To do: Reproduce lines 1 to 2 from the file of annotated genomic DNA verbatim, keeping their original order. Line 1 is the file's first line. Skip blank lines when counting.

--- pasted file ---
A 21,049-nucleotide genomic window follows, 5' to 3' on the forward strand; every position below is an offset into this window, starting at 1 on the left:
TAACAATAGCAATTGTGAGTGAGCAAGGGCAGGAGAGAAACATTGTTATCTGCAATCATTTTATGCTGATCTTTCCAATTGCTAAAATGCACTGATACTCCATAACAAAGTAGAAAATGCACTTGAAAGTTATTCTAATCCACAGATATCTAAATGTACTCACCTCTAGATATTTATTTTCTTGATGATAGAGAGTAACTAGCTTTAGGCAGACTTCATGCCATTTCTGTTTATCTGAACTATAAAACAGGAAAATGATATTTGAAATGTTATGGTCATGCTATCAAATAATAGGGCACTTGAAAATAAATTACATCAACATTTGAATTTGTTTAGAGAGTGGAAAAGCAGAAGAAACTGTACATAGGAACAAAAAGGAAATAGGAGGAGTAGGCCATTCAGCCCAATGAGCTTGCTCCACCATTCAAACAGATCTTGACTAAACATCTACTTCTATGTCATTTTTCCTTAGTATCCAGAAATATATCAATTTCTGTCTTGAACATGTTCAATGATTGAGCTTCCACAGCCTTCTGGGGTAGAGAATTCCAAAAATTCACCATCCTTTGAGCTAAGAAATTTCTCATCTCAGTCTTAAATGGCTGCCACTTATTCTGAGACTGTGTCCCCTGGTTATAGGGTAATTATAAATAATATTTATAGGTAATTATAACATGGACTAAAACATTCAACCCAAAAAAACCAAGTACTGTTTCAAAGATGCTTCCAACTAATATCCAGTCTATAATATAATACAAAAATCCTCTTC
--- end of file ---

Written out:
A 21,049-nucleotide genomic window follows, 5' to 3' on the forward strand; every position below is an offset into this window, starting at 1 on the left:
TAACAATAGCAATTGTGAGTGAGCAAGGGCAGGAGAGAAACATTGTTATCTGCAATCATTTTATGCTGATCTTTCCAATTGCTAAAATGCACTGATACTCCATAACAAAGTAGAAAATGCACTTGAAAGTTATTCTAATCCACAGATATCTAAATGTACTCACCTCTAGATATTTATTTTCTTGATGATAGAGAGTAACTAGCTTTAGGCAGACTTCATGCCATTTCTGTTTATCTGAACTATAAAACAGGAAAATGATATTTGAAATGTTATGGTCATGCTATCAAATAATAGGGCACTTGAAAATAAATTACATCAACATTTGAATTTGTTTAGAGAGTGGAAAAGCAGAAGAAACTGTACATAGGAACAAAAAGGAAATAGGAGGAGTAGGCCATTCAGCCCAATGAGCTTGCTCCACCATTCAAACAGATCTTGACTAAACATCTACTTCTATGTCATTTTTCCTTAGTATCCAGAAATATATCAATTTCTGTCTTGAACATGTTCAATGATTGAGCTTCCACAGCCTTCTGGGGTAGAGAATTCCAAAAATTCACCATCCTTTGAGCTAAGAAATTTCTCATCTCAGTCTTAAATGGCTGCCACTTATTCTGAGACTGTGTCCCCTGGTTATAGGGTAATTATAAATAATATTTATAGGTAATTATAACATGGACTAAAACATTCAACCCAAAAAAACCAAGTACTGTTTCAAAGATGCTTCCAACTAATATCCAGTCTATAATATAATACAAAAATCCTCTTC